LAFAYETTE — To see the unseen, the potential power stored in every plot of underdeveloped land or yet-to-be-tapped resource, is to hold the club that wakes a sleeping giant.
What separates the dreamers from the doers is the constitution to crack the giant over the head and ride the ensuing fury, and the man who was mildly annoyed that summer vacation had sapped 25 pounds off his 365-pound bench press keeps his club hand strong.
Mark Hudspeth can’t sit still, never has been able to. He hates the idle time brought on by the offseason, when his normally regimented schedule is instead pocked with a fundraiser here, an interview there. In between, there’s a lot of time for nothing, and Hudspeth doesn’t understand how to do nothing with his time.
Hudspeth couldn’t turn off those visions of grandeur where others only saw the wreckage of a football program. This is both his blessing and his burden to bear. When he arrived at Louisiana-Lafayette nearly five years ago, he saw the daunting mountain in front of him, yes, but he also saw the route over it that had evaded his predecessors.
You see dilapidated facilities in major need of overhaul or replacing; Hudspeth sees a financially stable community hungry to support a winner as the means to that end. You see a team going nowhere, turning in a winning record four times in the two decades prior to his arrival; he sees a clear path to winning through the bountiful resources on the prep fields of Louisiana and Mississippi. The visionary shines light on the specks of gold buried in the pile of muck.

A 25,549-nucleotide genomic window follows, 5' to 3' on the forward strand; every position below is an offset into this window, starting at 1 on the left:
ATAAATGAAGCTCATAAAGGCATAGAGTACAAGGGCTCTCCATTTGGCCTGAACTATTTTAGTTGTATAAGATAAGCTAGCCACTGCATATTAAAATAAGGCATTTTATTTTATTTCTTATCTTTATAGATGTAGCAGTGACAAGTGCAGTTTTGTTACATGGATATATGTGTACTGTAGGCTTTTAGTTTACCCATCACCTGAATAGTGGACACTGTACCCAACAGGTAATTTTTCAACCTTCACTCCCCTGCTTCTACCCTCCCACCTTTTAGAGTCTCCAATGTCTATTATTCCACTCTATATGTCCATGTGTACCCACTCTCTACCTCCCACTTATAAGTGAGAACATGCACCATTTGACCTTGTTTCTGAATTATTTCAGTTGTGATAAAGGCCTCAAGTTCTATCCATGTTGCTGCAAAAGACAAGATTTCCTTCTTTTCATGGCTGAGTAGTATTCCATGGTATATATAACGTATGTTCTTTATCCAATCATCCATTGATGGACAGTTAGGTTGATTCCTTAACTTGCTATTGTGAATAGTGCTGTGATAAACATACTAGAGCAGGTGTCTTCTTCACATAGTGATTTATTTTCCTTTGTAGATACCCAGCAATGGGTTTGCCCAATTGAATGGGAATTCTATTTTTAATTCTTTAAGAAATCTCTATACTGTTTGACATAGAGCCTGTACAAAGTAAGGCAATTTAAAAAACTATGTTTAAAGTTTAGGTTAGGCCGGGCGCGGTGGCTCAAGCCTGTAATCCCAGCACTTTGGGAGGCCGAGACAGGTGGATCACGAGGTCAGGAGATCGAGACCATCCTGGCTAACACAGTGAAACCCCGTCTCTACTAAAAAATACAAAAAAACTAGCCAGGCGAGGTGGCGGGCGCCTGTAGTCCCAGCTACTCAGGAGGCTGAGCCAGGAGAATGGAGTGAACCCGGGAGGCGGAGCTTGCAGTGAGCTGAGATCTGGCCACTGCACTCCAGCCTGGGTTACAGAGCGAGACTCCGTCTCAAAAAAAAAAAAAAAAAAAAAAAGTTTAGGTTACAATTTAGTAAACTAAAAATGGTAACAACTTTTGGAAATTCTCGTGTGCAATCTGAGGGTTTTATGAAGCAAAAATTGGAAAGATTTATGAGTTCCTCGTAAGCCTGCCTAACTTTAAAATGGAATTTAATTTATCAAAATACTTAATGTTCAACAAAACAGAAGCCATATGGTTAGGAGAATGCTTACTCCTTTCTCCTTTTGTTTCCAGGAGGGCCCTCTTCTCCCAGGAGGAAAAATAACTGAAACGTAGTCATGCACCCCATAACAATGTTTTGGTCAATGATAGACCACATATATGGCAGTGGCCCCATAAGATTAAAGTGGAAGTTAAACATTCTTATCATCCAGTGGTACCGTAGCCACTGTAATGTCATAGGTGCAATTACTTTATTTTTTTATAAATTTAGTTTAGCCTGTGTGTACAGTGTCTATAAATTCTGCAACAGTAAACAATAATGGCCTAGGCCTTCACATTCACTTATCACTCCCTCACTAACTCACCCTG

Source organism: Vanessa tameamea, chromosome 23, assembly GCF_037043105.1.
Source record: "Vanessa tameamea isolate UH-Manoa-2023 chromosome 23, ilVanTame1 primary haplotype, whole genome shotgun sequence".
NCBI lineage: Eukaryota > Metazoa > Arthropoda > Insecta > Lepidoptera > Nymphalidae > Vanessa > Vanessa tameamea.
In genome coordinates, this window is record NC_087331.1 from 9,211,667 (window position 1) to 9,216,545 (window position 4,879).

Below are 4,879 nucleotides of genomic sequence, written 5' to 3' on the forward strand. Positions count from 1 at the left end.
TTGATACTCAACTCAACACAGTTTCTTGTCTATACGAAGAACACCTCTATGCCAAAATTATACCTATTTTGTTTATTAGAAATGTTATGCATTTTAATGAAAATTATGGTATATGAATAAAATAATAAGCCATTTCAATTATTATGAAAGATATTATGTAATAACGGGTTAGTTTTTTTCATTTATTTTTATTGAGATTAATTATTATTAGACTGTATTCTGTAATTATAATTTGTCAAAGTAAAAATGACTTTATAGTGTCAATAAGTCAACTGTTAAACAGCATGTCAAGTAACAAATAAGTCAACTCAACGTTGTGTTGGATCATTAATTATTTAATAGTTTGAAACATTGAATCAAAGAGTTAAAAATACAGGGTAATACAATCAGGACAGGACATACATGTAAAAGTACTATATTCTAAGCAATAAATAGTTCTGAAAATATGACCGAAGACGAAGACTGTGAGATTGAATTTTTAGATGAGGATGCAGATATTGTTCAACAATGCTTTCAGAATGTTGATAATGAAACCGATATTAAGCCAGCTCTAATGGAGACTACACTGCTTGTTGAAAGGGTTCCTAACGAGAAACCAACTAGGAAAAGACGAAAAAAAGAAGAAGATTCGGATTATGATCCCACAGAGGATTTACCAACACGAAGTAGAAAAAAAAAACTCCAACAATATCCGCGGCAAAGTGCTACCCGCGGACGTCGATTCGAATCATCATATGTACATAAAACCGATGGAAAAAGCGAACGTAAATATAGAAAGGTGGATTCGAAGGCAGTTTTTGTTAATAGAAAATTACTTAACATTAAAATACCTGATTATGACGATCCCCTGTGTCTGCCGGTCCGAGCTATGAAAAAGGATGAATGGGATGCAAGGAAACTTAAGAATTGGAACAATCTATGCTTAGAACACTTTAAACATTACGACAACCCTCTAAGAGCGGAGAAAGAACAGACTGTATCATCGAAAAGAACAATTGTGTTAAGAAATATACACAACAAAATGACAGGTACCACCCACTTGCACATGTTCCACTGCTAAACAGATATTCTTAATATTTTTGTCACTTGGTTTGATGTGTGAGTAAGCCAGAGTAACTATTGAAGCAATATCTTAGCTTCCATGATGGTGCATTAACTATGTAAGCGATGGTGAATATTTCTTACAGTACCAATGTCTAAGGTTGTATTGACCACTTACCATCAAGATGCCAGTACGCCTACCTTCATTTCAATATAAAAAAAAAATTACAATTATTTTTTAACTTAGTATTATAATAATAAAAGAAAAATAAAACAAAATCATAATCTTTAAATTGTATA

“When I walk around, I don’t see it as it is,” Hudspeth said. “I see it as it’s going to look. I envision everything that I see. When I’m walking down the hallway and it’s all old and nasty, I don’t see that. I see what I’m going to do to it.”
No matter how great the pitch, nobody’s buying anything if the product isn’t right. Hudspeth has been the architect of a football revolution in Lafayette, drawing and then executing a master plan that has reversed the course of a perennially losing program. He’s a muscle-bound and self-assured tour de force equipped with a whistle and a loudspeaker and veins popping in his neck. He demands his players bring the same amount of energy — what he calls “juice” — as he does when he’s leading them from the front at 5 a.m. offseason workouts. And you know what? They return the favor.
“I mess with him all the time and say, ‘Coach, you look dead today. Where’s your juice at?’ ” senior offensive lineman Mykhael Quave said. “He’s like, ‘Mike, I’ve got my juice!’ ”
What’s resulted is success of the like the Cajuns have never seen. Four consecutive nine-win seasons after three in program history before his arrival. Four straight bowl victories for a program that hadn’t enjoyed one. A massive athletic training center and football office space with Hudspeth’s fingerprints all over it that will put the Cajuns, not long ago operating with facilities that Hudspeth pegged as worse than some Division II teams, on par with some power conference schools.
http://theadvocate.com/sports/13344865- ... r-striving